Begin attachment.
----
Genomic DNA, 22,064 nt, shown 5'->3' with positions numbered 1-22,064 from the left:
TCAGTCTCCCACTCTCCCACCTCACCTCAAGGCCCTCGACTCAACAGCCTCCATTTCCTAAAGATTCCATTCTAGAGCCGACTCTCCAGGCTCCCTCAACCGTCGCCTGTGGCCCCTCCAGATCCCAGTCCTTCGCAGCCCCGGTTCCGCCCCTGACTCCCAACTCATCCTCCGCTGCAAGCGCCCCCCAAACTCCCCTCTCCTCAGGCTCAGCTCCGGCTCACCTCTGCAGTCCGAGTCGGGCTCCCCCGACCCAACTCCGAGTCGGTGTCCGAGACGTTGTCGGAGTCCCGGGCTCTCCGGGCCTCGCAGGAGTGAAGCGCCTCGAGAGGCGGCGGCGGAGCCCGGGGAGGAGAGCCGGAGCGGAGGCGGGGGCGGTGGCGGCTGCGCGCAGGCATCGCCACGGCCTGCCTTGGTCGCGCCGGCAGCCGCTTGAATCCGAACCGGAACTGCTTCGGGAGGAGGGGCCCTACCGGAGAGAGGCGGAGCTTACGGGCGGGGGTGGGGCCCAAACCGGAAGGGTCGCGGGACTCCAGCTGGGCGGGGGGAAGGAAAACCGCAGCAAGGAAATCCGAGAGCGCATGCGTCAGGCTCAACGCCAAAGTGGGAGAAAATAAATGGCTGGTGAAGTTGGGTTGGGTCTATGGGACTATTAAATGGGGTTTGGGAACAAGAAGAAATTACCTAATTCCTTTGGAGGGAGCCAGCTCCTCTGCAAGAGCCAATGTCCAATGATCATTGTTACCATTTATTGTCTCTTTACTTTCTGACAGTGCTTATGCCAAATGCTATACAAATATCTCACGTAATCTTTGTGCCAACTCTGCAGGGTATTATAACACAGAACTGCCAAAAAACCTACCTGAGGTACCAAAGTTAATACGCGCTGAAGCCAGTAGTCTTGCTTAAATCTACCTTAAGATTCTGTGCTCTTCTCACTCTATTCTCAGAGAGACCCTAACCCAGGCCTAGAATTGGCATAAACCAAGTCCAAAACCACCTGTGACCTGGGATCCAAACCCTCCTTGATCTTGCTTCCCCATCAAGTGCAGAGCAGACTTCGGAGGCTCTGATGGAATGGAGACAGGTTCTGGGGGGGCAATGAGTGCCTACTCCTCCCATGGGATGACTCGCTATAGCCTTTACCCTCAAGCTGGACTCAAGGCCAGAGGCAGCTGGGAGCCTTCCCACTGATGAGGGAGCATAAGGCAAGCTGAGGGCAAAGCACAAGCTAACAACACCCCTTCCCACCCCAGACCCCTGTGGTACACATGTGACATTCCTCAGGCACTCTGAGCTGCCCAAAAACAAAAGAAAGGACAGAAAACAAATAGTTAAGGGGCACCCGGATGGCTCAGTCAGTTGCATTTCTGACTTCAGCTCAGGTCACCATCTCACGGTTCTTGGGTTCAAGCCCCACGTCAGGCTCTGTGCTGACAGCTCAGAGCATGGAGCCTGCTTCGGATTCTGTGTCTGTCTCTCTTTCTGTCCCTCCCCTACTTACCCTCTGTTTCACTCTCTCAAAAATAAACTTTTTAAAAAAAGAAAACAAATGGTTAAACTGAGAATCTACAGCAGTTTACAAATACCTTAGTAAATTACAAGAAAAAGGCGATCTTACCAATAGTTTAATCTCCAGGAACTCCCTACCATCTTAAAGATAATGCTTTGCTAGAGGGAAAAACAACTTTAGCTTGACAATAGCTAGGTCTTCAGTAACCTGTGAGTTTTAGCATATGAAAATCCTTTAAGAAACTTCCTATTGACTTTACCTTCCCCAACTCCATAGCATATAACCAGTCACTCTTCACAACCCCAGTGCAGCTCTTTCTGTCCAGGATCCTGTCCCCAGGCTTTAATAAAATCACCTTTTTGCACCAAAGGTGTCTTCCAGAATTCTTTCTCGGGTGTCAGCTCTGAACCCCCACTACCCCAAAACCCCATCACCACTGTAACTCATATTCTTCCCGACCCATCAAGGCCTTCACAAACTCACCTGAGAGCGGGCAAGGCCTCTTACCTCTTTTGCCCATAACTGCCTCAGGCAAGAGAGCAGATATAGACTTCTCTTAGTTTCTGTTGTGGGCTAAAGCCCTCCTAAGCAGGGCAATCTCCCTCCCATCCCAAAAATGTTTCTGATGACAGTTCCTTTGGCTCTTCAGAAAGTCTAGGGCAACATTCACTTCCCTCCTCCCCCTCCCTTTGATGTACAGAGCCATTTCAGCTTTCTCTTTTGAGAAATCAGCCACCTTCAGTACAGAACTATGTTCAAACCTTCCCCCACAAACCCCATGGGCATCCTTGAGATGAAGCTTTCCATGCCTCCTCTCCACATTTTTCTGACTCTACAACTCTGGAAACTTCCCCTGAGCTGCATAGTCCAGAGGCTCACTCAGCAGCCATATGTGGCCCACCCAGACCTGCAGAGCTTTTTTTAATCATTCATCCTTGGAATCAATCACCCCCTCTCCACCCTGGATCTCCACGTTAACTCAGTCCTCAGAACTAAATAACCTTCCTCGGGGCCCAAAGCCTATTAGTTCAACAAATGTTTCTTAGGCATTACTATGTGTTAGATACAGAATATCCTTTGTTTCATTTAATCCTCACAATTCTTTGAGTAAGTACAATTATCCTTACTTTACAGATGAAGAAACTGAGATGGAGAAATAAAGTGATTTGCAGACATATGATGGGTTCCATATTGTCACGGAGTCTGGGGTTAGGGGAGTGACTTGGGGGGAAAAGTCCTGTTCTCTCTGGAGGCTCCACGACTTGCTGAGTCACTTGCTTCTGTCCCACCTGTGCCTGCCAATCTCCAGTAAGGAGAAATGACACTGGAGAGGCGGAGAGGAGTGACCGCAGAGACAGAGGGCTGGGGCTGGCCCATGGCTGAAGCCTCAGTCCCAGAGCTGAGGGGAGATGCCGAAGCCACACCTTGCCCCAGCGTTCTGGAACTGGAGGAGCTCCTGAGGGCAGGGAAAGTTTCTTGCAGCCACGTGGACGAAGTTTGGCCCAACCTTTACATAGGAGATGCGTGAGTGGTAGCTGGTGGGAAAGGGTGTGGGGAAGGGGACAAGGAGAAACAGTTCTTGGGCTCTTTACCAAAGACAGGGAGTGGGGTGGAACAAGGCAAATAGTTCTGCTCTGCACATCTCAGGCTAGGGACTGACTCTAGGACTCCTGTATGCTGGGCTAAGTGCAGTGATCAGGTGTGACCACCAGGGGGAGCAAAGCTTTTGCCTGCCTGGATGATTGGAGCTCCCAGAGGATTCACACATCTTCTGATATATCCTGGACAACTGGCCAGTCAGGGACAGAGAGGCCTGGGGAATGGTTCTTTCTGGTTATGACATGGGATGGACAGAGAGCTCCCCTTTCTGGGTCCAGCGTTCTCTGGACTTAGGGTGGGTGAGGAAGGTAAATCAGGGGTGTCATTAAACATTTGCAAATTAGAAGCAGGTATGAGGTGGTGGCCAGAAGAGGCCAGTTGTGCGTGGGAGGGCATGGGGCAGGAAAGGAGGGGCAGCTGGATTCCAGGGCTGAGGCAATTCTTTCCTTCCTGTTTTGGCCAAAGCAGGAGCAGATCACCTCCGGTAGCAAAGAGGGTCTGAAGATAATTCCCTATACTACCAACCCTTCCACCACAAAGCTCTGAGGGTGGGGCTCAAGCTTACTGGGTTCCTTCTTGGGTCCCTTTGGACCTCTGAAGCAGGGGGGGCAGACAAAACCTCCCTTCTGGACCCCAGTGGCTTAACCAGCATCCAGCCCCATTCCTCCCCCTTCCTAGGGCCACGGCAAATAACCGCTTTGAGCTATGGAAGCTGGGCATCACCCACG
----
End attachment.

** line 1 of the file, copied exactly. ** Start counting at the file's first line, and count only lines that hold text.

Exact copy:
Genomic DNA, 22,064 nt, shown 5'->3' with positions numbered 1-22,064 from the left: